Cintas Settles Lawsuit with Worker’s Widow for Undisclosed Sum

Bruce Beggs |

TULSA, Okla. — Cintas Corp. has settled a civil lawsuit filed by the widow of a laundry worker killed when he fell into an industrial dryer at Cintas’ Tulsa plant in March 2007, according to U.S. District Court records. Settlement terms were not disclosed.
The parties had resolved Amalia Diaz Torres’ claims against Cintas during a court-ordered settlement conference on April 15—a few days before the case was due to go to trial—but a hearing for court approval of the settlement didn’t occur until May 24.
Eleazar Torres-Gomez, 46, had climbed onto a conveyor to clear a jam of wet laundry when he fell into the operating dryer and became trapped. A co-worker found his burned body in the large dryer about 20 minutes after it had started.
“Nothing will ever replace her husband or give her sons back their father,” says attorney Rick Garcia, whose McAllen, Texas, firm represented Torres and negotiated the settlement. “No company is above the law. The low-wage industrial worker deserves as much protection on the job as company executives—even more, since their jobs are usually more dangerous.”
Spokeswoman Heather Maley says Cintas will have no formal statement due to the settlement’s confidentiality, but reiterated that the company remains committed to ensuring the safety of its work force. Cintas employs 34,000 workers companywide and has reported that its safety record is 20-30% better than the industry average.
Court filings showed that Torres’ attorneys were prepared to argue that Cintas knew about and encouraged workers to circumvent safety procedures to keep up with production. Shortly after Torres-Gomez’s death, Cintas President/CEO Scott Farmer said his company was “grief-stricken” by the incident but asserted that Torres-Gomez’s actions were “contrary to all safety training and procedures.”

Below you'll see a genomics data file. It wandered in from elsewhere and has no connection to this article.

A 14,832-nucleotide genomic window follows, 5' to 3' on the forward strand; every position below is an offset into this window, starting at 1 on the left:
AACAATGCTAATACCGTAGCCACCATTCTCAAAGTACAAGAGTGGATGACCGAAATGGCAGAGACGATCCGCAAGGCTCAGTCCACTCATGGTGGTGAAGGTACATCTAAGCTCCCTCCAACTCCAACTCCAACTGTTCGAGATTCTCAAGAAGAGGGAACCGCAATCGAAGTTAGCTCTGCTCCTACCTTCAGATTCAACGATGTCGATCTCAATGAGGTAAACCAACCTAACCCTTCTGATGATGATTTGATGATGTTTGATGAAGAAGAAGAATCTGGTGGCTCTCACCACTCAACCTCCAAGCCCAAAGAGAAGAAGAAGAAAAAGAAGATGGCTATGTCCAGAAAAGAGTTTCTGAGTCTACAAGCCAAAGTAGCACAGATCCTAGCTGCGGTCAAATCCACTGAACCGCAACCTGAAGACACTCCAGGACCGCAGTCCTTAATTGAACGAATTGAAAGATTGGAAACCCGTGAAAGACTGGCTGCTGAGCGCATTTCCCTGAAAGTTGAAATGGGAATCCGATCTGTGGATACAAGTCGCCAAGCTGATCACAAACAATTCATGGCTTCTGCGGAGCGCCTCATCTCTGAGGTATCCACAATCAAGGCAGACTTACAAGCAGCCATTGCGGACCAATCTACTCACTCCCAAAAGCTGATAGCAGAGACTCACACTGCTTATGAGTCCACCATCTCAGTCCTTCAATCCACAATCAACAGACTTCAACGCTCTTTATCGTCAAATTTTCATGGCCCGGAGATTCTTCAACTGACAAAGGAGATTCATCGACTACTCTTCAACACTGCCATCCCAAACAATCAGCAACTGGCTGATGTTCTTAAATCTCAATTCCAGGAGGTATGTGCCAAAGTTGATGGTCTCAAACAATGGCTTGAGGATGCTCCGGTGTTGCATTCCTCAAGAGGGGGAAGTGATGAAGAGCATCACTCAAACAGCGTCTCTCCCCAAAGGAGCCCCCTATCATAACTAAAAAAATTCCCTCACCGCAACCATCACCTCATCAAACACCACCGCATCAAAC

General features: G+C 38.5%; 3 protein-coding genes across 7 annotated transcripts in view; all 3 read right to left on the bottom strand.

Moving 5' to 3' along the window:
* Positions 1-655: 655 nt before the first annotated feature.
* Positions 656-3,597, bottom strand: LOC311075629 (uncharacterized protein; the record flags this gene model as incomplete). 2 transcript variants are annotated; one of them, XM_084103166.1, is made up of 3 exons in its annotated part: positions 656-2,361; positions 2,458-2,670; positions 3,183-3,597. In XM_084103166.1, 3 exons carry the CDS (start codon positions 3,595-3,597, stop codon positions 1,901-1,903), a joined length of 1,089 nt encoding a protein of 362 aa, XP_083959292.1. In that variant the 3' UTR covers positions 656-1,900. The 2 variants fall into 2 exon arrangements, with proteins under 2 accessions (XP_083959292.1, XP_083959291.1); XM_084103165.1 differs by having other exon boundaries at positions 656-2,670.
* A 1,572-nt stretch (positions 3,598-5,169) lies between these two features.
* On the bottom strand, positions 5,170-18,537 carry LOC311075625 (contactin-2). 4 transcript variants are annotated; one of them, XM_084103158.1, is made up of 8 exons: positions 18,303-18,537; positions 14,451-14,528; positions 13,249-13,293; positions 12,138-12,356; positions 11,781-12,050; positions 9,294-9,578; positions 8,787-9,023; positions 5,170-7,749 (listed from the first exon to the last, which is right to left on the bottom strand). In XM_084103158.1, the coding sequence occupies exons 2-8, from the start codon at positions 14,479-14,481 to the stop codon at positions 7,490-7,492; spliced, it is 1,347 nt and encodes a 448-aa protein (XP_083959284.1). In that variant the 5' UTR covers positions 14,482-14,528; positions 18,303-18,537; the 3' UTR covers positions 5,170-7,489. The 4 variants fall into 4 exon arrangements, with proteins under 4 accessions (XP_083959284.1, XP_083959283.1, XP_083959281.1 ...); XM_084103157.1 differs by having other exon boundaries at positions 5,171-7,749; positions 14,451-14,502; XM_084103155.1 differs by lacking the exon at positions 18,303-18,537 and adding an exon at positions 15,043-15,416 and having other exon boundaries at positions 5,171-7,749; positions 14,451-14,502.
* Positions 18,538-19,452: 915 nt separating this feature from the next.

The death sparked a federal investigation of Cintas and prompted U.S. lawmakers to introduce laws for even greater federal oversight of worksite safety. The Occupational Safety and Health Administration (OSHA) later fined Cintas for safety violations at the Tulsa plant and five other locations.
Cintas reached an agreement with OSHA pertaining to all automated and semi-automated laundry facilities under OSHA’s federal jurisdiction in December 2008, and agreed to pay $2.76 million in fines.
Equipment manufacturer Lavatec and three Cintas employees were also originally named as defendants in Torres’ lawsuit, but were removed during the course of the proceedings.
Torres-Gomez’s death was the focus of a recent ABC Nightline report about death and injury in the workplace. You can view that report here.

About the author

Bruce Beggs

American Trade Magazines LLC

Editorial Director, American Trade Magazines LLC

Bruce Beggs is editorial director of American Trade Magazines LLC, including American Coin-Op, American Drycleaner and American Laundry News. He was the editor of American Laundry News from November 1999 to May 2011. Beggs has worked as a newspaper reporter/editor and magazine editor since graduating from Kansas State University in 1986 with a bachelor’s degree in journalism and mass communications. He and his wife, Sandy, have two children.


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